CHAVEZ_CAMERONWritten by: Claudia Chavez

During the fall of 2013, I finally recognized the necessity to attend the University of Arkansas’ STEM Career Fair. Yes, I was extremely nervous to have conversations with individuals that could determine where I would find myself the following summer or perhaps the next few years of my life. I had only been in engineering one year due to my change in major from psychology, and I had only taken basic courses such as Calculus, Physics and other introductory classes.

Even when I considered my Industrial Engineering Scholarship, my participation in the Career Development Center’s Professional Development Program, and my service as a student ambassador for the Center for Multicultural and Diversity Education, a part of me still felt that the resume I held tightly inside my pad folio was not prepared to go out into the real world. But despite the nerves and the ambiguity, I gathered a great sense of determination and attended the conference.

Once the day was over, I was surprised and excited to receive numerous calls from various recruiters requesting an interview including John Deere, Cameron International, Logistics Engineering with Walmart, Sam’s Club, Kiewit, and General Cable. Eventually, I accepted a summer internship offer with Cameron International for their Quality department in Ville Platte, Louisiana.

As a result of my success at the STEM fair, my increased confidence became my fuel as I attended the national conference for the Society of Hispanic Professional Engineers (SHPE) the following month. A 10 hour road trip to Indianapolis, Indiana included great laughs with fantastic engineers, inspirational presentations, and of course, outstanding opportunities for attending one of the largest Hispanic career fairs with global and domestic companies.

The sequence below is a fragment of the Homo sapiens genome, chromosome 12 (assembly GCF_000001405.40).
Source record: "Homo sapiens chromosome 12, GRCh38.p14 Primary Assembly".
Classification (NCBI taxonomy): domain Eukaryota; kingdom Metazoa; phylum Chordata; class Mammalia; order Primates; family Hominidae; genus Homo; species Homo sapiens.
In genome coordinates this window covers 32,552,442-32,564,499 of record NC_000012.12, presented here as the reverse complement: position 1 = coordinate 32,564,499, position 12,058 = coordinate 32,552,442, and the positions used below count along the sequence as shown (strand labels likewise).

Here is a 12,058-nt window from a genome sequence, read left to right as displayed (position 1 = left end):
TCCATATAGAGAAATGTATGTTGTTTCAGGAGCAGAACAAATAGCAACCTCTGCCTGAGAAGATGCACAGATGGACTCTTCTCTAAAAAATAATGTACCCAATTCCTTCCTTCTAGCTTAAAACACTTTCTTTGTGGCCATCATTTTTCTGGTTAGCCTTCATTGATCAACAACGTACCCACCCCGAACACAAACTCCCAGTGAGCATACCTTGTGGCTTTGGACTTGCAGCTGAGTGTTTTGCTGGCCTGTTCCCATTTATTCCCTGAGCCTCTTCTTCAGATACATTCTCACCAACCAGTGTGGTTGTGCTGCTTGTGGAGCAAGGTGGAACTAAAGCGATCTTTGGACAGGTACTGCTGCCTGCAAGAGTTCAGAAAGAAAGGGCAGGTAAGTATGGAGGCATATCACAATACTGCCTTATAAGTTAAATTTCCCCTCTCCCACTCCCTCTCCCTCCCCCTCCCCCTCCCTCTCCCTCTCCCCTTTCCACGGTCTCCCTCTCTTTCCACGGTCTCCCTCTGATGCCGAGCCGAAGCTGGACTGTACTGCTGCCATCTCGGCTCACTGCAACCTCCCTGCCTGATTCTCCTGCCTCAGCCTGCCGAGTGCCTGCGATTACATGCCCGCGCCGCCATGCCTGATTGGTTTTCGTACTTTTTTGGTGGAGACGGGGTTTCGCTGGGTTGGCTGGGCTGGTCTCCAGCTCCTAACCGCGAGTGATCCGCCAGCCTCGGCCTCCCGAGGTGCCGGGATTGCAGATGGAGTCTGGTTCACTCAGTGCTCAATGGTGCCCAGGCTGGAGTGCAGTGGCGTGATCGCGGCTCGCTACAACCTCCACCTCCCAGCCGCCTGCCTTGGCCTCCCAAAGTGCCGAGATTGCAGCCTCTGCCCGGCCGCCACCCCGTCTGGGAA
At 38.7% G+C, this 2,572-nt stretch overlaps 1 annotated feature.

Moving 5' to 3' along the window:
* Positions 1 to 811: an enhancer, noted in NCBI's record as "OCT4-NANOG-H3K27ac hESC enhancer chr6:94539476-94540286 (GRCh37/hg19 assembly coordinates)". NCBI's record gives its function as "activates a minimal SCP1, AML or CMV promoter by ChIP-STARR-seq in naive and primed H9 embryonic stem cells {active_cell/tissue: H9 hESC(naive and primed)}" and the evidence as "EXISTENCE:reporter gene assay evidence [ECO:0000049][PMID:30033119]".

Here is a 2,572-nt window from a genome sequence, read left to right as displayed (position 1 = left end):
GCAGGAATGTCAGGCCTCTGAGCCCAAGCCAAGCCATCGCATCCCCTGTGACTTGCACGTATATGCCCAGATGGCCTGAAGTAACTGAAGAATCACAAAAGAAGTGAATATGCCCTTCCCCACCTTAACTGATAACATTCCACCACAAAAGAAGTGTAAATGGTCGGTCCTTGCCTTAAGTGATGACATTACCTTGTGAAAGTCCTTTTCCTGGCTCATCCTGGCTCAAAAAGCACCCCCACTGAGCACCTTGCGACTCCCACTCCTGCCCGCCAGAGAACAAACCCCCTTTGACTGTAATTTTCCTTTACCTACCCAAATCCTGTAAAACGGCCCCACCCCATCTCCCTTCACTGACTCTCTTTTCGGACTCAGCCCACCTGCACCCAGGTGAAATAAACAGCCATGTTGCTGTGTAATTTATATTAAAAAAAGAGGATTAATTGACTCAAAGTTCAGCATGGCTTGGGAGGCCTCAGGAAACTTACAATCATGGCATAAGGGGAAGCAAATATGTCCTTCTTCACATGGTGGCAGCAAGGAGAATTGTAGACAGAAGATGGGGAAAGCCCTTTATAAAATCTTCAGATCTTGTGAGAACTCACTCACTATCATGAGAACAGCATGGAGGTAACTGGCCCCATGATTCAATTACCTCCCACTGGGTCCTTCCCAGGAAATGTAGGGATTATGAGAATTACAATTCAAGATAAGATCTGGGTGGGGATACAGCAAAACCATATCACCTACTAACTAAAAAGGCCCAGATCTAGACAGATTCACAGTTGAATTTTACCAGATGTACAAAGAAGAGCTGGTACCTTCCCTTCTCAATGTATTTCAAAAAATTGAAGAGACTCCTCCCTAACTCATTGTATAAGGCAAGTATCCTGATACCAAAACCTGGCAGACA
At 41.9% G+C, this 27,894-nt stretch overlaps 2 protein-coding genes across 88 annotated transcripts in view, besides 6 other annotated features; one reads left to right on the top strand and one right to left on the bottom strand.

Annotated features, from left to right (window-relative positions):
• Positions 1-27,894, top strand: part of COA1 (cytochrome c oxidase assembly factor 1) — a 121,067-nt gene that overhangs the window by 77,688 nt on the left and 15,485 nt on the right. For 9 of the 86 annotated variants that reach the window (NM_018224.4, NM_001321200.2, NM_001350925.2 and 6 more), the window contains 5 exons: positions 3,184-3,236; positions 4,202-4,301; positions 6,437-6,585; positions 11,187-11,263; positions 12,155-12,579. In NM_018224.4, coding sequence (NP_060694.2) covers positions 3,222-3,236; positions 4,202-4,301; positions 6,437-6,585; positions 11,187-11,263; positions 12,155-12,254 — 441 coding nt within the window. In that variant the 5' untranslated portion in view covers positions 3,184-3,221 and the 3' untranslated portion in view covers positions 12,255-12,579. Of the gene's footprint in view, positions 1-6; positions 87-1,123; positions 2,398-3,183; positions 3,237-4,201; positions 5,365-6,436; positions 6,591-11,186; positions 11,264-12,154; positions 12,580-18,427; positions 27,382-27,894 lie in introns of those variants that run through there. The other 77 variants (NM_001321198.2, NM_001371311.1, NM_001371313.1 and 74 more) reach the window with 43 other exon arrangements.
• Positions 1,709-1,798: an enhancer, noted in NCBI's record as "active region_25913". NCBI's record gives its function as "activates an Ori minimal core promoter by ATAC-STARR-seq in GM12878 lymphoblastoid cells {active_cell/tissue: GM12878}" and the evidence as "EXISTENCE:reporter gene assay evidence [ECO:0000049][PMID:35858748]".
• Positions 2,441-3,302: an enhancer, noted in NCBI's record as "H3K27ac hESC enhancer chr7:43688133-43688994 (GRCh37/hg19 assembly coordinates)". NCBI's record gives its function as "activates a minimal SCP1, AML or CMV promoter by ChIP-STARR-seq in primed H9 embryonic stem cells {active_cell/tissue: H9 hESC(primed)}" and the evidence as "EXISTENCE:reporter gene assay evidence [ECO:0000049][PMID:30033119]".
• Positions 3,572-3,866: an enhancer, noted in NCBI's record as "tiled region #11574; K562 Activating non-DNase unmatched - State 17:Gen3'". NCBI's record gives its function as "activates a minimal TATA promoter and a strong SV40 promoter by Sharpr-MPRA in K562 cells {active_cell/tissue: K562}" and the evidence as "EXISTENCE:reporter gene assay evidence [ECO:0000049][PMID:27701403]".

Much to my delight, and not long after my interviews with General Motors and Toyota, I received a spring semester co-op offer letter for the logistics department of Toyota Motor Manufacturing of Texas in San Antonio. Once again, I was impressed by the opportunities afforded to me as a student at the University of Arkansas.

Although I was excited about the internship offer, I had a great sense of uncertainty leaving school and delaying my graduation date. Through careful guidance from the Industrial Engineering departmental professors and my mentors, I was advised that the best way to learn was through experience and stepping outside of my comfort zone.

I was the farthest away from home I had ever been for the eight months of internships, and I had incredible adventures that allowed me to grow both professionally and personally. For example, I gave a final presentation to a Toyota plant Japanese adviser and learned how to crab in the southern bayous of Louisiana.

My appreciation for the opportunity SHPE had afforded me, inspired me to run and be selected as the Vice President for this academic year. In addition, I will be initiated into the Industrial Engineering Honor society Alpha Pi Mu next month and continue working with the Center for Multicultural and Diversity Education by programming events that will academically support underrepresented students.

My most recent milestone, receiving the Latino Alumni Scholarship, encourages me to continue my education and acknowledge the remarkable support I have always received from the University of Arkansas. Not only have I found a place to call home and met influential people, I have also been equipped with the appropriate tools to succeed.  The resources I found within our campus have reassured me that I made the correct decision by attending the University of Arkansas, and with the support the Alumni Association is providing me, I feel an entire community cheering for my success.